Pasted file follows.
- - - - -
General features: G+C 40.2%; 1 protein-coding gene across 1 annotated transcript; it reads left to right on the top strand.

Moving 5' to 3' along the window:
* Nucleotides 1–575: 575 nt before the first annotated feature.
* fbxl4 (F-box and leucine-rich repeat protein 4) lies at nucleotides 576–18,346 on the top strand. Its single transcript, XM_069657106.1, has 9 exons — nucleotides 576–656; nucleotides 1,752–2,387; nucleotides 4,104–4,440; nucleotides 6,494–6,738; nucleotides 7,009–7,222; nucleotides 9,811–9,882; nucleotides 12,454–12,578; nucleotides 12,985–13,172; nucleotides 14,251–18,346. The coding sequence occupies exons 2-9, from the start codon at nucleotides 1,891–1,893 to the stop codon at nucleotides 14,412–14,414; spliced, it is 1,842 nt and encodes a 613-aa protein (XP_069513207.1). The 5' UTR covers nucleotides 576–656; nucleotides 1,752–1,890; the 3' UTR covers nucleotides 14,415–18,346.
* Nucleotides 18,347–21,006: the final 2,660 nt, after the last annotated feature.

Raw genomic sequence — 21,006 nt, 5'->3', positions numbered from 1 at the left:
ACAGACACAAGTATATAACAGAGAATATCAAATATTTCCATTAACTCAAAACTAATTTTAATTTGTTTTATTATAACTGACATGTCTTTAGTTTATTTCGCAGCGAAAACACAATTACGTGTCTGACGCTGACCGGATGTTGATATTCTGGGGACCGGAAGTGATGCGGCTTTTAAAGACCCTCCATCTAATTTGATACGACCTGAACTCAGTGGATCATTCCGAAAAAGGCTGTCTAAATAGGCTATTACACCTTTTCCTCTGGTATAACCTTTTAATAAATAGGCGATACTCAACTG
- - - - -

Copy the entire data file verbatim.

General features: G+C 40.2%; 1 protein-coding gene across 1 annotated transcript; it reads left to right on the top strand.

Moving 5' to 3' along the window:
* Nucleotides 1–575: 575 nt before the first annotated feature.
* fbxl4 (F-box and leucine-rich repeat protein 4) lies at nucleotides 576–18,346 on the top strand. Its single transcript, XM_069657106.1, has 9 exons — nucleotides 576–656; nucleotides 1,752–2,387; nucleotides 4,104–4,440; nucleotides 6,494–6,738; nucleotides 7,009–7,222; nucleotides 9,811–9,882; nucleotides 12,454–12,578; nucleotides 12,985–13,172; nucleotides 14,251–18,346. The coding sequence occupies exons 2-9, from the start codon at nucleotides 1,891–1,893 to the stop codon at nucleotides 14,412–14,414; spliced, it is 1,842 nt and encodes a 613-aa protein (XP_069513207.1). The 5' UTR covers nucleotides 576–656; nucleotides 1,752–1,890; the 3' UTR covers nucleotides 14,415–18,346.
* Nucleotides 18,347–21,006: the final 2,660 nt, after the last annotated feature.

Raw genomic sequence — 21,006 nt, 5'->3', positions numbered from 1 at the left:
ACAGACACAAGTATATAACAGAGAATATCAAATATTTCCATTAACTCAAAACTAATTTTAATTTGTTTTATTATAACTGACATGTCTTTAGTTTATTTCGCAGCGAAAACACAATTACGTGTCTGACGCTGACCGGATGTTGATATTCTGGGGACCGGAAGTGATGCGGCTTTTAAAGACCCTCCATCTAATTTGATACGACCTGAACTCAGTGGATCATTCCGAAAAAGGCTGTCTAAATAGGCTATTACACCTTTTCCTCTGGTATAACCTTTTAATAAATAGGCGATACTCAACTG